This summer I joined a group of 10 Coloradoans, one Pennsylvanian, and one Arizonan, to fulfill our life long dreams to play the Old Course at St. Andrews in Scotland. The trip was put together by Doug Wert, the director of the PGM (Professional Golf Management) program at the University of Colorado at Colorado Springs. Our group included Doug, Paul and Karen Stellick, Tyler and Galen Van Kooten, Mikeal Taylor, victor Crespo, Dick Althouse, Dr. Paul Miller, Ed Tomlinison, and Shawn and Michele Pagel.
Upon arrival we hopped on the St. Andrews Executive Travel bus, which was our transport for the week and headed for North Berwick.
NUMBER FOUR FROM THE TEE AT NORTH BERWICK GOLF COURSE
By noon we were teeing off on this magnificent course, that stretched along the coast of St. Andrews Bay. This day was one of sunshine and mild breezes. The weather would change frequently as the week went on.
THE APPROACH TO NUMBER NINE AT GULLANE #1 GOLF COURSE
On day two we journeyed to the Gallane Golf Club and played their #1 course. That's the name of the golf course, Gallane #1. This was a wide-open links course and like all the golf courses in Scotland, it was well bunkered. On one of the holes I had a very unusual bunker shot. I drove my ball into the back wall and it stayed there. Fortunately there was a local rule that if that happened I could drop back of the bunker without penalty for my next shot.
AN UNUSUAL BUNKER LIE ON GHT GULLANE #1 GOLF COURSE
Day three we arrived at the town of St. Andrews. St Andrews Links has six golf courses and a seventh is under construction along windy St. Andrews Bay. The Old Course at St. Andrews Links is the one we often see The British Open played on. Over there they call it "THE" Open and not the British Open. That's sort of like the University of Texas calling itself "THE" University.
THE VIEW OF ST. ANDREWS FROM THE SWILCAN BRIDGE
This course had its beginning back in 1552; however, experts agree that golf in one form or another was played there for at least 300 years before. Now that's old. The Old Course boasts of having 120 bunkers and it has six double greens that have to be at least 100 yards wide with pins at each end. The majority of the bunkers are virtually invisible, so you have to have a caddy to help keep you out of them. There are lots of blind holes too and without caddies you would not know which way to drive your tee shots. Our entire golf group managed to make good use of all the bunkers. We played in the wind and rain, as it should be this day. I felt like I had Bobby Jones walking right beside me the entire day.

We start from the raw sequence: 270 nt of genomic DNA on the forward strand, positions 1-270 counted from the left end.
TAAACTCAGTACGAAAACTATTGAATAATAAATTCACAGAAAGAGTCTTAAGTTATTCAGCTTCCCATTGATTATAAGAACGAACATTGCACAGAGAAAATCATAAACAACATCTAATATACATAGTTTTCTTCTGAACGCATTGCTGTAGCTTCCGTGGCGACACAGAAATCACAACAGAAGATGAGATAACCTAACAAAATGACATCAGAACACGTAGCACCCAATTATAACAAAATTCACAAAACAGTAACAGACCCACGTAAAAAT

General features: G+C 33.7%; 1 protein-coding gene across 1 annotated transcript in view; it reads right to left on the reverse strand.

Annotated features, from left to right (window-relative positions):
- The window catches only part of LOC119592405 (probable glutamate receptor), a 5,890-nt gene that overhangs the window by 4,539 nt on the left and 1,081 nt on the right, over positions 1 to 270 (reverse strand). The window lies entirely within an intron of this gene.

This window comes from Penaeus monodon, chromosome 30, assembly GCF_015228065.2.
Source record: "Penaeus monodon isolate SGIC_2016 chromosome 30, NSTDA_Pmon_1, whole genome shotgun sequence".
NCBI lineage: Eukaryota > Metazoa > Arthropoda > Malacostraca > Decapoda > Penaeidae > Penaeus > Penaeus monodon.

The New Course at St. Andrews Links is 130 years old. It will continue being called the "New" course forever. Both the Old and New courses are not photogenic. They are real pasture golf courses with lots of blind shots and gourse bushes to rip you to shreds if you dare try to find your ball in them. Not too many years back the powers-that-be decided to cut down all the trees. There is only one left and it is on the New Course. We played this course on our fourth day. A cloudy overcast and wind and rain was the order of this day too.
NUMBER NINE TEE ON THE NEW COURSE